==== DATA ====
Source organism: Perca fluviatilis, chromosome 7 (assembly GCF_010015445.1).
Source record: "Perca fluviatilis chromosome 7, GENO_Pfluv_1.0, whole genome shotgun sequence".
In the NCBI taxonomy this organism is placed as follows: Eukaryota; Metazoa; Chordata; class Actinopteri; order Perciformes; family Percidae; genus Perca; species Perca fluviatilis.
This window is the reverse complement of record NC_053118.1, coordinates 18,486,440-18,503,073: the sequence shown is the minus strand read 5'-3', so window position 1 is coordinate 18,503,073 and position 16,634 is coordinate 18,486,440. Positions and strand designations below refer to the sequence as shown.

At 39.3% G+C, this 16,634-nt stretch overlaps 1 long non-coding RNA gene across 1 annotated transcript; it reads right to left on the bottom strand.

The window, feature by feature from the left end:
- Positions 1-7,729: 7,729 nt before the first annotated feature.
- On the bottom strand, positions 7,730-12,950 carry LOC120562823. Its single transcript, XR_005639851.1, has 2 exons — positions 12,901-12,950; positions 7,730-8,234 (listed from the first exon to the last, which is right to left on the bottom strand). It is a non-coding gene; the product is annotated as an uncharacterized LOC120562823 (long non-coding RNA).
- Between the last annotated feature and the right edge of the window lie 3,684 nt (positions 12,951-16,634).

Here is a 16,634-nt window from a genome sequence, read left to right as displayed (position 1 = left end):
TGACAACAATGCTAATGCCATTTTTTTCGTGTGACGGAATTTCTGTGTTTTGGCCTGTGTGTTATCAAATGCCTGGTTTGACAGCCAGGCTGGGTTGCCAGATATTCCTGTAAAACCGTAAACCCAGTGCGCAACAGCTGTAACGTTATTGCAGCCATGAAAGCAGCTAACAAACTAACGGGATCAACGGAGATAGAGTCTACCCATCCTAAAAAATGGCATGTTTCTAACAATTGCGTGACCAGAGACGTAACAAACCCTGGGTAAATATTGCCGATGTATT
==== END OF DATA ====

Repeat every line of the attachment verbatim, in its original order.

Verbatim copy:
Source organism: Perca fluviatilis, chromosome 7 (assembly GCF_010015445.1).
Source record: "Perca fluviatilis chromosome 7, GENO_Pfluv_1.0, whole genome shotgun sequence".
In the NCBI taxonomy this organism is placed as follows: Eukaryota; Metazoa; Chordata; class Actinopteri; order Perciformes; family Percidae; genus Perca; species Perca fluviatilis.
This window is the reverse complement of record NC_053118.1, coordinates 18,486,440-18,503,073: the sequence shown is the minus strand read 5'-3', so window position 1 is coordinate 18,503,073 and position 16,634 is coordinate 18,486,440. Positions and strand designations below refer to the sequence as shown.

At 39.3% G+C, this 16,634-nt stretch overlaps 1 long non-coding RNA gene across 1 annotated transcript; it reads right to left on the bottom strand.

The window, feature by feature from the left end:
- Positions 1-7,729: 7,729 nt before the first annotated feature.
- On the bottom strand, positions 7,730-12,950 carry LOC120562823. Its single transcript, XR_005639851.1, has 2 exons — positions 12,901-12,950; positions 7,730-8,234 (listed from the first exon to the last, which is right to left on the bottom strand). It is a non-coding gene; the product is annotated as an uncharacterized LOC120562823 (long non-coding RNA).
- Between the last annotated feature and the right edge of the window lie 3,684 nt (positions 12,951-16,634).

Here is a 16,634-nt window from a genome sequence, read left to right as displayed (position 1 = left end):
TGACAACAATGCTAATGCCATTTTTTTCGTGTGACGGAATTTCTGTGTTTTGGCCTGTGTGTTATCAAATGCCTGGTTTGACAGCCAGGCTGGGTTGCCAGATATTCCTGTAAAACCGTAAACCCAGTGCGCAACAGCTGTAACGTTATTGCAGCCATGAAAGCAGCTAACAAACTAACGGGATCAACGGAGATAGAGTCTACCCATCCTAAAAAATGGCATGTTTCTAACAATTGCGTGACCAGAGACGTAACAAACCCTGGGTAAATATTGCCGATGTATT